With an 18-6 light cycle, your autos will produce a healthy harvest and yield nicely. You’ll save a bit on energy since the lights are off 6 hours of the day, every day, but you’ll need a timer. Either that or set your watch, so you don’t forget to kill the lights manually.

12-12 Light Cycle

It’s certainly not unheard of for cultivators to keep their autoflowering plants to a 12-12 light cycle during the flowering stage. The advantage of this method is that you’ll save even more on energy use and still produce a decent harvest of weed.

This is a valuable tactic for cultivators growing autoflowering cannabis in hotter climates. Suppose you’re in a climate zone such as the Mediterranean or South Africa, for example. In that case, keeping your lights off during the day is worthwhile to avoid heat stress to your plants, then fire them up at night when the overall temperature has dropped a bit. You reduce the risk of overheating in your grow room, and that’s only wise.

A 12-12 light cycle also means you can put your autos in with any photoperiod strains you may be growing, and the two can happily grow side by side in the same environment.

One thing to keep in mind – while yields will still be respectable under the 12-12 lighting regimen, your autos will produce smaller buds. Something to think about, for sure.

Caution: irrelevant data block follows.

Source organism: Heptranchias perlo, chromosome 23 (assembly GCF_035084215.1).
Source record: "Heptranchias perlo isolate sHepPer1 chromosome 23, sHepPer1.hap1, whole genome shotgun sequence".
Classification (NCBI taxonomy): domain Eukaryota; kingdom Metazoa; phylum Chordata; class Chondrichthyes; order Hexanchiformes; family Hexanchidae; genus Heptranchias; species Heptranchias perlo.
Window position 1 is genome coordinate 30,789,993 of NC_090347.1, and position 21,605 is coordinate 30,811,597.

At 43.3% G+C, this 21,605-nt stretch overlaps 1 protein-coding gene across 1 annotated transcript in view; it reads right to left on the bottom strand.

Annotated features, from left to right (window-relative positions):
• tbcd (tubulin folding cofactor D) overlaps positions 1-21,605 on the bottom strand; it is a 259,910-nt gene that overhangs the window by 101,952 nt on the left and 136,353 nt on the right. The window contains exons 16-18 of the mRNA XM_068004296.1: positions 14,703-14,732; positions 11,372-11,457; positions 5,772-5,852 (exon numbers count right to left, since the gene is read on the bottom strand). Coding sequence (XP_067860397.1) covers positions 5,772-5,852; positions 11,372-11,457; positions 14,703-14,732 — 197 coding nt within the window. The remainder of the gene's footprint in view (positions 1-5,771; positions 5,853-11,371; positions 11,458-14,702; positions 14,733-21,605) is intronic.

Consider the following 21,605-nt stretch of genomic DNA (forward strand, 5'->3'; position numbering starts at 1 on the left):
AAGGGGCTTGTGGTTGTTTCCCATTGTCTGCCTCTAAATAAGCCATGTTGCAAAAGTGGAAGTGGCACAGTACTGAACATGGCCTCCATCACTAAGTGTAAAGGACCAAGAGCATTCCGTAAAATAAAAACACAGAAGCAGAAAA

Is Light Spectrum More Important than Light Cycle?

It’s essential to consider the impact of the light spectrum when growing autoflowering cannabis plants. If you want to get the most out of your grow, this attention to detail should not be overlooked. Consider these notes at the different stages of your autos’ life cycle.

light cycle autoflowers

Blue Light

During the vegetative stage, it’s best to ensure your autos receive light from the blue spectrum. Blue light encourages the growth of short, stocky cannabis plants, which is ideal for autos to help them support larger flower formations. It’s also suggested that light from the blue or UV spectrum can increase cannabinoid concentrations, including that highly-prized THC[i]. Ramp up the blue during the veg stage.